Coal fueled electric power plants are the single largest source of mercury emissions. An inventory of mercury emissions conducted by EPA found that one-third of all mercury air emissions come from coal burning electric power plants. Mercury is present in the coal used as feedstock in the utility boiler. As the coal is combusted in the utility boiler, mercury is vaporized and released as a gas. Pollution controls employed by utilities to curb other pollutants are not effective in removing mercury. At present, there are no commercially viable control technologies for mercury. As a consequence, this highly toxic form of air pollution continues to go largely unabated.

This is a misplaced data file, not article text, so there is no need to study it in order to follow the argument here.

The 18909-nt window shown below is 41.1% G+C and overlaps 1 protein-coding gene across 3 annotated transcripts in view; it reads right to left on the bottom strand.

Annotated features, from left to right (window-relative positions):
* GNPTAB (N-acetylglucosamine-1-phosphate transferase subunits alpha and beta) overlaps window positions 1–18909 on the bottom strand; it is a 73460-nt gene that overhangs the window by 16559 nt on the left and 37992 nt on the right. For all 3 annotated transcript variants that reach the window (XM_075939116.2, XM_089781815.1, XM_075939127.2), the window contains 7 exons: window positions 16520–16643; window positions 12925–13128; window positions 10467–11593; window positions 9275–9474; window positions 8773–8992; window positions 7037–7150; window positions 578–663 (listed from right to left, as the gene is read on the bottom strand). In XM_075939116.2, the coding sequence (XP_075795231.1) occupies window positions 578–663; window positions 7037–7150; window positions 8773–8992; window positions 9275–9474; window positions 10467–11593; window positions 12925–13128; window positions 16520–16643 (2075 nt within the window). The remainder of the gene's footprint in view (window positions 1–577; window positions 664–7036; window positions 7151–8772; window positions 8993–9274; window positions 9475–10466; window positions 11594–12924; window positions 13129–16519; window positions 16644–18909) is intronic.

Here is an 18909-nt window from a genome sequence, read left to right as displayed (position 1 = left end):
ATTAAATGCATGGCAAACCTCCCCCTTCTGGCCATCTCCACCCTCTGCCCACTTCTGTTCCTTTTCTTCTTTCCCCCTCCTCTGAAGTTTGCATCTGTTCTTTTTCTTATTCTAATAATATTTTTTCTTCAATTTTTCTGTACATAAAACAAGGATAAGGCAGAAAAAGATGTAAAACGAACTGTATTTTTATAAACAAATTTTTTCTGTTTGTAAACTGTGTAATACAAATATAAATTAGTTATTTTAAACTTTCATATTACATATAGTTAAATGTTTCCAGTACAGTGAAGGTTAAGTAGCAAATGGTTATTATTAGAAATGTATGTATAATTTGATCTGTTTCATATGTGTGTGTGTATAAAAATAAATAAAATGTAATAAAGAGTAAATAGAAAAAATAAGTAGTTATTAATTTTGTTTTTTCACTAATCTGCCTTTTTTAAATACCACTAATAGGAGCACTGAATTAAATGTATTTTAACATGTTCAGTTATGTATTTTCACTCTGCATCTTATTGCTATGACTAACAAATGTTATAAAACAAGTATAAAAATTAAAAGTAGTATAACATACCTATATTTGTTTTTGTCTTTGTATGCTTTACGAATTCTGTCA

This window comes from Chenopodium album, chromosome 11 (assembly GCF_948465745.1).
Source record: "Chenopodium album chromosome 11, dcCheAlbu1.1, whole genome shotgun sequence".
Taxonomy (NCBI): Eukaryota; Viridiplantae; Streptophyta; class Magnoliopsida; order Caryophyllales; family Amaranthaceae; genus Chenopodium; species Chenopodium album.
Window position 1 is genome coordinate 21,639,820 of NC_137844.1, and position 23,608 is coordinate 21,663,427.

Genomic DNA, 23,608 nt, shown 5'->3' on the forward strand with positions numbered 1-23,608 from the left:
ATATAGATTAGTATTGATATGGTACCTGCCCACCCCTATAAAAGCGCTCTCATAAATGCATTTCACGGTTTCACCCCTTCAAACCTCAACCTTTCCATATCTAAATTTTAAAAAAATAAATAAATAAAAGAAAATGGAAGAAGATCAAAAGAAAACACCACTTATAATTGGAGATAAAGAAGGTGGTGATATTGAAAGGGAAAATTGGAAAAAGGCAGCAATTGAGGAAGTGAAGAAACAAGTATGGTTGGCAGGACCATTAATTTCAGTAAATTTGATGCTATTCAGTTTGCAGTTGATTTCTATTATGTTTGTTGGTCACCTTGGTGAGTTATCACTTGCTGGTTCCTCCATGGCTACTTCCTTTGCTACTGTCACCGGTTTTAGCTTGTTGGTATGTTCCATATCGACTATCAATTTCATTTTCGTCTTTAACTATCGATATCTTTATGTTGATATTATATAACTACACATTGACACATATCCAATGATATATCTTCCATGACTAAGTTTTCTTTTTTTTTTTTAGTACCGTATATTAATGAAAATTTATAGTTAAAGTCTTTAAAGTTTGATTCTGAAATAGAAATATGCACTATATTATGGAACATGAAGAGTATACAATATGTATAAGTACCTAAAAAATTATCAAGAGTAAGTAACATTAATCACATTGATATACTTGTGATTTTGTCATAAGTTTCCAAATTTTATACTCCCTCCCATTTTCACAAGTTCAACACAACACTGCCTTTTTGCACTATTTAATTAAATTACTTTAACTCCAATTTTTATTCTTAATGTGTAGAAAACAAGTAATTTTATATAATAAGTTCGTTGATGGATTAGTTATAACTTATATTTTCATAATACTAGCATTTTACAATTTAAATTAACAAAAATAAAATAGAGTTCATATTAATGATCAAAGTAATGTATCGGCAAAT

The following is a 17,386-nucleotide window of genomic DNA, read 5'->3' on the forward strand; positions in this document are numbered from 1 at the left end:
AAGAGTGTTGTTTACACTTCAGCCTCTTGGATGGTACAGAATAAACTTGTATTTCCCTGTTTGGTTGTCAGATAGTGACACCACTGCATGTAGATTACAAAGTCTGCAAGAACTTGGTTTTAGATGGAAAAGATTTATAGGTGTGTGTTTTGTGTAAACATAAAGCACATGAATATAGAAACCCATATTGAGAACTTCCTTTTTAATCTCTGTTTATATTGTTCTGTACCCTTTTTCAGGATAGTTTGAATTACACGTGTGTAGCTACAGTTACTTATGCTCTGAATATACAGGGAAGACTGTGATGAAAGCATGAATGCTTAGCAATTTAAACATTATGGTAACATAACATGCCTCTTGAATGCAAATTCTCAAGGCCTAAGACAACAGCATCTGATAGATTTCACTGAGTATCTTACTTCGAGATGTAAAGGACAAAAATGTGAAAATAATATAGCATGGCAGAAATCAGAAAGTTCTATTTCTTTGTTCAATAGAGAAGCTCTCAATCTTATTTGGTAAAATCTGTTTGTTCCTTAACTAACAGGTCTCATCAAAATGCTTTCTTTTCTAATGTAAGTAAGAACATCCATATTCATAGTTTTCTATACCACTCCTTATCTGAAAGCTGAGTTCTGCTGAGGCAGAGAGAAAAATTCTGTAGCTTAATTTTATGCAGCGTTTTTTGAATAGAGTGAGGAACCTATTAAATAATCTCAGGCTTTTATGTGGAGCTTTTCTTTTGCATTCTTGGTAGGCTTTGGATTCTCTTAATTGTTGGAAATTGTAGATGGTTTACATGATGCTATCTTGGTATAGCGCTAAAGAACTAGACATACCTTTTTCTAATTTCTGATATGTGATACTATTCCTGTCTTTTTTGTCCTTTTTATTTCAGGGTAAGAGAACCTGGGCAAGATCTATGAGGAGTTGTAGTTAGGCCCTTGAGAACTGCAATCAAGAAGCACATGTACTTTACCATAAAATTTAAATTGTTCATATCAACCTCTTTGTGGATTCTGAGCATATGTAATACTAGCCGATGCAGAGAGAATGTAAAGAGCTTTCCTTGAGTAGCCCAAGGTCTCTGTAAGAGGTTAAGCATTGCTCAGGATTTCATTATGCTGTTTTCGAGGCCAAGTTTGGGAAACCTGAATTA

How can consumer electricity choice address mercury and other air toxics?
Consumers can choose to buy their electricity from products certified as being comprised of renewable energy sources. Among the renewable resources, solar, wind and hydropower technologies emit zero air emissions. Biomass and geothermal fuels, as well as state-of-the-art natural gas facilities, may emit tiny amounts of air toxics. In contrast, coal, oil, and waste-to-energy facilities emit significant amounts of toxic air pollutants. While pollution control technologies for these sources could become commercially available, the high costs likely preclude widespread use in a competitive power market. By choosing a power product that does not emit mercury or other air toxics, consumers can send a signal to electricity suppliers to not deploy existing power plants, or build new facilities, that generate these deadly emissions.
Minnesotans for an Energy Efficient Economy (ME3) / Mercury http://www.me3.org/projects/mercury/
Text of this page revised April 16, 2002